Photo by Manolo Remiddi
The phrase “When one door closes, another one opens” is often offered up to console someone whose dreams have just been shattered—someone who’s failed to capitalize on the chance of a lifetime. No one wants to be the one to point out the painful reality that when you lose, sometimes you just lose. But in the case of Rival Sons guitarist Scott Holiday, what could’ve been a tragedy did indeed turn into triumph.
Several years ago, Holiday was living every rocker’s dream—he and his band at the time, Human Lab, had signed a major-label deal. But the timing couldn’t have been worse. “When I was with Atlantic [Records], they were firing floors of people as we had signed this multimillion-dollar deal,” says Holiday. “My analogy about the major labels right now is that they’re like a burning building that everyone’s trying to jump out of. It’s collapsing on itself.” To make matters worse, Holiday’s creative freedom was being stifled, too: He had to report every step of the writing process to a suit for approval. When all was said and done, all the agony was for naught. “We knew the record wasn’t going to come out.”
After things unraveled, Holiday decided to start over in 2008. He’d met drummer Michael Miley and bassist Robin Everhart through mutual friends, and all they needed was a singer. While looking online, Holiday accidentally found Jay Buchanan through a link on the webpage of another singer he was checking out. “I’d been looking around all over the world and hadn’t found another guy like this in the same vicinity—not even in the same country … not even in the same universe,” Holiday recalls. “It was like I asked and the gods of rock had answered.” Upon meeting, the two bonded over their love of the blues and soul. “We talked about Son House, Howlin’ Wolf, and Blind Lemon, and Stax and Motown Records,” says Holiday. “I’m a big blue-eyed-soul fan, and my boy’s got it. He sounds like a young Paul Rodgers [of Bad Company and Free]—but he probably doesn’t know who Paul Rodgers is. He’s not really copying him, he just has that kind of tone.”
Since then, Rival Sons have been building a buzz across the rock world, opening for legends like AC/DC, Guns N’ Roses, and Judas Priest. None other than Jimmy Page has stated that Rival Sons is currently his favorite band, which sort of makes sense because there’s no denying the strong Zep influence in the quartet’s music. In fact, it’s a comparison that’s dogged them for most of their career. Strangely, though, the Sons signed with deathcore label Earache Records—whose other artists include the Dillinger Escape Plan, Deicide, Morbid Angel, and Napalm Death. It’s an unlikely pairing, for sure, but one that’s turned out to offer much more creative freedom than Atlantic Records did. “It's been a good thing so far,” says Holiday. “They don't intervene with our music—we don't turn in demos and we don't get approval from them. We are the approvers.”
Holiday strums his 1930s-’40s National Dobro during an intimate, stripped-down performance.
Rival Sons’ latest album, Head Down, is a raw, in-your-face collection of mostly first and second takes that was written and recorded over a 20-day marathon session at Honey Pye Studios in Nashville. “It’s not rocket science—it’s rock ’n’ roll, man,” Holiday laughs. “The writing process for all our records is the same, really—we just go to the studio and write in the moment. It’s a little different for me, because I’ve written entire albums—all the way down to the drum parts—before going to the studio. But we’re usually fitting our studio time in between tours. Because we’re always touring, we don't have the luxury of, say, taking a year to do an album.”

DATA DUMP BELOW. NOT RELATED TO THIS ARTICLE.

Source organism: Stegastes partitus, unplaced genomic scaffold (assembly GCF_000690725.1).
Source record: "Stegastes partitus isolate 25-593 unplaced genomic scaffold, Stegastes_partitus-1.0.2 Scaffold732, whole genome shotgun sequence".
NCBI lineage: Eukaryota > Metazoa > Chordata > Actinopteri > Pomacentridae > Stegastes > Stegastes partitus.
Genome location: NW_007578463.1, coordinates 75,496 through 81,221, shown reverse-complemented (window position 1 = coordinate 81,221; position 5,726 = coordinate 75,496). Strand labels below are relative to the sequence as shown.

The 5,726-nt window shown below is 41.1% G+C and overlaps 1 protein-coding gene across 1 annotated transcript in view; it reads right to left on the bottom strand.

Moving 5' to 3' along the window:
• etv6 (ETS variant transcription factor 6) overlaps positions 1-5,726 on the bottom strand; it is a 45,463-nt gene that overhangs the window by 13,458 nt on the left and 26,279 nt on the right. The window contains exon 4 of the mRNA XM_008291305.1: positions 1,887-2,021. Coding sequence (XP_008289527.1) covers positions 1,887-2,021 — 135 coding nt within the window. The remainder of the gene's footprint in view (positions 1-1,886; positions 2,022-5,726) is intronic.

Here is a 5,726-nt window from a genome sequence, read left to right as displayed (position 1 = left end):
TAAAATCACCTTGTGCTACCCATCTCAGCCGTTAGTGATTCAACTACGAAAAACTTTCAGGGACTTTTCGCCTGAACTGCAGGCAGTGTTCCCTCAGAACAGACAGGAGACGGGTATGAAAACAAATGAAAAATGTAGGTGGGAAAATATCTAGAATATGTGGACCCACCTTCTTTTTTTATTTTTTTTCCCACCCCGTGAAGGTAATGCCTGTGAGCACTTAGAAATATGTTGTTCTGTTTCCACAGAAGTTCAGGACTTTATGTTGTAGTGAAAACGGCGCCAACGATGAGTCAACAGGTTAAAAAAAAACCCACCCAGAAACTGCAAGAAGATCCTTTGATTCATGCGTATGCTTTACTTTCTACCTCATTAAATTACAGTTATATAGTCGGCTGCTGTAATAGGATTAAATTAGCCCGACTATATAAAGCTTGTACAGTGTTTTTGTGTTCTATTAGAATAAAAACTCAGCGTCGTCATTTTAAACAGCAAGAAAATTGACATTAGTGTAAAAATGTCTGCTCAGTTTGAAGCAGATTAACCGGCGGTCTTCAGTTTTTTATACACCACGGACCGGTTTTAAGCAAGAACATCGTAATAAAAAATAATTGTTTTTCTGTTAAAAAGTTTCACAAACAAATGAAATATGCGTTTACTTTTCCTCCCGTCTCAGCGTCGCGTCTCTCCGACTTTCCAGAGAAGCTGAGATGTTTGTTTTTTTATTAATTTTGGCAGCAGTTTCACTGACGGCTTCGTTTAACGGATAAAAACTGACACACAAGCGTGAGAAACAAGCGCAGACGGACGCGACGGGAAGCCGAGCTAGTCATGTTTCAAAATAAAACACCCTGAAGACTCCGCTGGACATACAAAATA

Head Down is more than just a bunch of bluesy riffs hastily thrown together, though. Sections like the interlude in “The Heist” feature layer upon layer of cinematic instrumentation that’s like a blend of surf and garage rock. “I call that my Ennio Morricone/Quentin Tarantino section,” says Holiday. “I just made it up on the spot and literally did that in one sitting. It took me about five minutes to do that whole thing. I don’t want to sound like some cocky asshole, but we’re musicians and we do that for a living. We’re having fun also—and when you’re having fun, shit goes down really easily.”
Holiday and company eschew plug-ins and studio trickery in order to keep things real, all the way down to things like the eighth-note pulses that permeate “Manifest Destiny, Pt. 1.” “It’s just tremolo, man,” he says of the totally locked-in feel, which he achieved with a Demeter Tremulator, though he uses a Strymon Flint for live gigs. “The band had to play to me—this band has never played to a click track. For so much of my favorite rock ’n’ roll, a click track is just a big no. Why would you do that? Music should breathe. ‘Manifest Destiny’ was recorded live—it was one take and was the first time we ever played that song. We just made the arrangement up on the spot. The middle solo was improvised and done in the first take. I just talked to the band about the middle eight. I told them I wanted something more like a musical conversation. Let’s listen, talk, and follow each other, and it will all come together and make sense.”
A throbbing tremolo sets up the trippy vibe in Rival Sons’ two-part “Manifest Destiny” suite. Scott Holiday’s epic solo begins at 3:06.